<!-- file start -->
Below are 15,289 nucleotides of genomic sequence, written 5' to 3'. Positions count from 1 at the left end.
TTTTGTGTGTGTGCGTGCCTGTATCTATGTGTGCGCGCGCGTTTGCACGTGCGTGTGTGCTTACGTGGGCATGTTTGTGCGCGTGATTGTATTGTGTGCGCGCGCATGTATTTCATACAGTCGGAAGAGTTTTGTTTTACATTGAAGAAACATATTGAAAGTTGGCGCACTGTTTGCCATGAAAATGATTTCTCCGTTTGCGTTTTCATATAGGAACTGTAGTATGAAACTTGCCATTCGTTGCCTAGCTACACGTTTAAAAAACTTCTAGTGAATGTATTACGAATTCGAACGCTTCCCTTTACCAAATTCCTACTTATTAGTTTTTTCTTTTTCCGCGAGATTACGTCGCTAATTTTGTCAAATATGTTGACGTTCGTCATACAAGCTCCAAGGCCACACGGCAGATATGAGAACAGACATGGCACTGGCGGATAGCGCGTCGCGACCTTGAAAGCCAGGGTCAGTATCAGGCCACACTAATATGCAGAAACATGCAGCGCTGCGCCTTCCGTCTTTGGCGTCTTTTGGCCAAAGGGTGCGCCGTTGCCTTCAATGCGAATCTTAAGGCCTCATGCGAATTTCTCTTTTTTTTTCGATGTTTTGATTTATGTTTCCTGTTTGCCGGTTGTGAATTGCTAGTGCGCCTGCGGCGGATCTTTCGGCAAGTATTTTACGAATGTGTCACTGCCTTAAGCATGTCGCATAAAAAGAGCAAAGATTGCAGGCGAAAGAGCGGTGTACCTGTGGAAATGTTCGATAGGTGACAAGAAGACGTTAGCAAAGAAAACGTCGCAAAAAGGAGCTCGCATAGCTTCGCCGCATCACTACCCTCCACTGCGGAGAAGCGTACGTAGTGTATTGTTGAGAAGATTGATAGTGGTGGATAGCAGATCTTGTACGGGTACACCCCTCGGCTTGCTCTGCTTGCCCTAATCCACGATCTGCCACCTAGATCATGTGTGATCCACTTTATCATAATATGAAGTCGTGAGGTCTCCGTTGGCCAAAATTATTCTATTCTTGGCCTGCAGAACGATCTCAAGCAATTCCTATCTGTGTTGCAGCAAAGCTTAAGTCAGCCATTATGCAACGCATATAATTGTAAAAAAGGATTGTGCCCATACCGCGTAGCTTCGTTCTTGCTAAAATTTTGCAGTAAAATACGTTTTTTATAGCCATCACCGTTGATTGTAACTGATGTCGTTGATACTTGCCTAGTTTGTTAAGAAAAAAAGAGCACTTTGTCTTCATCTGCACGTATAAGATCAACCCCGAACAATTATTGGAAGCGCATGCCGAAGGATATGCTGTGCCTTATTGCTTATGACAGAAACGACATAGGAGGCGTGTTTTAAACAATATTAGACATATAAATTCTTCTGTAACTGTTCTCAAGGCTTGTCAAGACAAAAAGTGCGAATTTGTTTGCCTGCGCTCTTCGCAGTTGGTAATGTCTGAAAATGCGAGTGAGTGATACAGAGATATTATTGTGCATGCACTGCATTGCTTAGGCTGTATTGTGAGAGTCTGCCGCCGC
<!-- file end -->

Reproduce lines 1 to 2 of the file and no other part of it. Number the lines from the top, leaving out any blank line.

Below are 15,289 nucleotides of genomic sequence, written 5' to 3'. Positions count from 1 at the left end.
TTTTGTGTGTGTGCGTGCCTGTATCTATGTGTGCGCGCGCGTTTGCACGTGCGTGTGTGCTTACGTGGGCATGTTTGTGCGCGTGATTGTATTGTGTGCGCGCGCATGTATTTCATACAGTCGGAAGAGTTTTGTTTTACATTGAAGAAACATATTGAAAGTTGGCGCACTGTTTGCCATGAAAATGATTTCTCCGTTTGCGTTTTCATATAGGAACTGTAGTATGAAACTTGCCATTCGTTGCCTAGCTACACGTTTAAAAAACTTCTAGTGAATGTATTACGAATTCGAACGCTTCCCTTTACCAAATTCCTACTTATTAGTTTTTTCTTTTTCCGCGAGATTACGTCGCTAATTTTGTCAAATATGTTGACGTTCGTCATACAAGCTCCAAGGCCACACGGCAGATATGAGAACAGACATGGCACTGGCGGATAGCGCGTCGCGACCTTGAAAGCCAGGGTCAGTATCAGGCCACACTAATATGCAGAAACATGCAGCGCTGCGCCTTCCGTCTTTGGCGTCTTTTGGCCAAAGGGTGCGCCGTTGCCTTCAATGCGAATCTTAAGGCCTCATGCGAATTTCTCTTTTTTTTTCGATGTTTTGATTTATGTTTCCTGTTTGCCGGTTGTGAATTGCTAGTGCGCCTGCGGCGGATCTTTCGGCAAGTATTTTACGAATGTGTCACTGCCTTAAGCATGTCGCATAAAAAGAGCAAAGATTGCAGGCGAAAGAGCGGTGTACCTGTGGAAATGTTCGATAGGTGACAAGAAGACGTTAGCAAAGAAAACGTCGCAAAAAGGAGCTCGCATAGCTTCGCCGCATCACTACCCTCCACTGCGGAGAAGCGTACGTAGTGTATTGTTGAGAAGATTGATAGTGGTGGATAGCAGATCTTGTACGGGTACACCCCTCGGCTTGCTCTGCTTGCCCTAATCCACGATCTGCCACCTAGATCATGTGTGATCCACTTTATCATAATATGAAGTCGTGAGGTCTCCGTTGGCCAAAATTATTCTATTCTTGGCCTGCAGAACGATCTCAAGCAATTCCTATCTGTGTTGCAGCAAAGCTTAAGTCAGCCATTATGCAACGCATATAATTGTAAAAAAGGATTGTGCCCATACCGCGTAGCTTCGTTCTTGCTAAAATTTTGCAGTAAAATACGTTTTTTATAGCCATCACCGTTGATTGTAACTGATGTCGTTGATACTTGCCTAGTTTGTTAAGAAAAAAAGAGCACTTTGTCTTCATCTGCACGTATAAGATCAACCCCGAACAATTATTGGAAGCGCATGCCGAAGGATATGCTGTGCCTTATTGCTTATGACAGAAACGACATAGGAGGCGTGTTTTAAACAATATTAGACATATAAATTCTTCTGTAACTGTTCTCAAGGCTTGTCAAGACAAAAAGTGCGAATTTGTTTGCCTGCGCTCTTCGCAGTTGGTAATGTCTGAAAATGCGAGTGAGTGATACAGAGATATTATTGTGCATGCACTGCATTGCTTAGGCTGTATTGTGAGAGTCTGCCGCCGC